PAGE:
Eyes Wide Open – Jan open screening at the Star and Shadow featuring Filmmakers:Craig Wilson; Mat Fleming; Brian ? ; Conor Lawless; Brighid Mulley. Irit Batsry; Tina Gharavi; Bill Ormond; David Aspinal, the Koreshi Brothers; Adrin Neatour; Unknown German Film Maker(UGFM)Seen at Star and Shadow Cinema 24 Jan 08. Cost of entry – free for contributing film makers; non contributors: £4 and £3Seeing’s believingThe Jan open screening was remarkable for the broad range of material screened and the extent to which the viewings were testimony to a state of affairs in which film rages across the landscape as a force that that is alive and vibrant. The films viewed ranged in type from the tactile explorings of Brigid Mulley’s Fibres, the visual humour of Brian ?’s level crossing gates to Adrin Neatrour’s political statement, Echolalia. There was also material from other times so to speak, or at least from the ‘80s including the agitprop of Bill Ormond piece, a film in grand style about a grass roots movement in Newcastle opposing the extension into a public park of the city’s football stadium; Craig Wilson’s architypal punk video, Dead Boards,. In the homage section there were two films: Tina Gharavi’s Two Lighthouses remembering the poetry of Julia Darling and Irit Batsry’s 1989 video of Joanna Peled’s remarkable performance of the 4th sentence of Joyce’s Molly Bloom soliloquy . Most of the films screened were about film as a type of seeing: the filmmakers made use of film as an expressive form choosing to use possibility of film because it was the only medium which could tell what they saw – using the verb ‘to see’ in its wide sense to embrace perception understanding and ordering of reality as well as the pure visual faculty. Conor Lawless’ Midio Vampyros Lesbos uses acquired footage which he modifies through his own software. In his film the picture and sound were run through a programme so that the individual notes in the Bach fugue triggered a picture in the looped footage of the same durational value as the note. On viewing the film engendered a mild disoriented state. I struggled to piece together what was happening. It was a pure film field in which mind experienced a certain sort of assault on its processing capabilities. But there was no other intention other than effect. As such it was like a media film lab experiment and the subject/partipant knowing the intention of the film was pure effect, could open up to the stream of images and sound allowing the effect to permeate and infiltrate consciouness. Nothing was being sold; there were no arrows of desire. And Conor’s film was a trip. A pure optical sound experience that took all those firing neurons in your head and momentarily tripped and scattered them in different configurations. The last film exhibited was shot and projected on super 8 and made by in the early 80’s by an unnamed german film maker (UGFM)working in France. The scale of buildings used to say something about their importance and also focused attention on their specific function: church and mosque. law courts and legislative builidings, palaces theatres and cinemas. The contemporary built environment is characterised by a giantism whose only rationalisation is the economics of intense land use. We struggle still, even given our familiarity with these spaces to cope with these forms of modern architectural expression. Modern urban projects create environments to which we don’t know how to react, spaces which we don’t know how to describe and in which we still don’t know how to move our bodies, Spaces which dwarf us and render us temporarily mute and paralysed. We can’t easily possess these spaces. They tend to take possession of us. Graffiti and film are two modes of confronting(there are others) what is happening: graffiti by claiming ownership of place, film through its ability to be a force for understanding what is happening. In film we can move through them with or without a shopping trolley with or without trying to mutiliate them. As Deleuze notes they are not so much narratives as pure optical / sound settings. That is how we can approach them with our minds and bodies. The UGFM’s film is not in itself original but the film realises a particular vision of this world of concrete steel and cardboard. Many of the settings and cityscapes captured have become familiar through contemporary film content: the Autoroutes, the vast housing projects, the rebuilt concrete town centres with their ramps and walkways, the shopping malls. These images are easily usable as visual clichés, but the fact that they can utilised as lazy short hand images or cheaply won metaphors is no barrier to their incorporation in forms other than the cliché: as poetry or as building blocks or sets of statements. Their use by the mind and the eye of the UGFM to reach into reality with a primal urge to make an utterance: in this case an utterance in filmic form that exploits the melding soft dyes of colour super 8 to express something that only film could express with this intensity of realisation. The manner in which the human form is both absorbed alienated entrapped and bewitched and set to abrupt cosmic scale in these modern built environments. The UGFM;s film perhaps not in itself original in the choice of its component parts, but it is an intense self validating response to contemporary settings and situations.adrin email@example.com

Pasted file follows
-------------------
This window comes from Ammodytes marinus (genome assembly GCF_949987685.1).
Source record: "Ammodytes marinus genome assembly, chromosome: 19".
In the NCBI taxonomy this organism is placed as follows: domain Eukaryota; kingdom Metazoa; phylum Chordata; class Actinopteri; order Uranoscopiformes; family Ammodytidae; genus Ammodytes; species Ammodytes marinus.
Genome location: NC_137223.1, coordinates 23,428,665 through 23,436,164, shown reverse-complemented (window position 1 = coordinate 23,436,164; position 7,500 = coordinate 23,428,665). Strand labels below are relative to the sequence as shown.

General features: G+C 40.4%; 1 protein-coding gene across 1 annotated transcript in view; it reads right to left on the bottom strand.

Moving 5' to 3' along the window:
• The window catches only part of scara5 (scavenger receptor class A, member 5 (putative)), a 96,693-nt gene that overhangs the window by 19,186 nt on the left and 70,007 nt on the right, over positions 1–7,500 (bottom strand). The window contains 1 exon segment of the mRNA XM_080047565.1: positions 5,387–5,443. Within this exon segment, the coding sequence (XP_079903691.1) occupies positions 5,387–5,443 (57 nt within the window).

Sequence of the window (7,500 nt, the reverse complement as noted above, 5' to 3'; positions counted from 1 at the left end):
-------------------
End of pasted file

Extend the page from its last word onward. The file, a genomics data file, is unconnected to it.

adrin neatrour writes:The Jan open screening was remarkable for the broad range of material screened and the extent to which the viewings were testimony to a state of affairs in which film rages across the landscape as a force that that is alive and vibrant.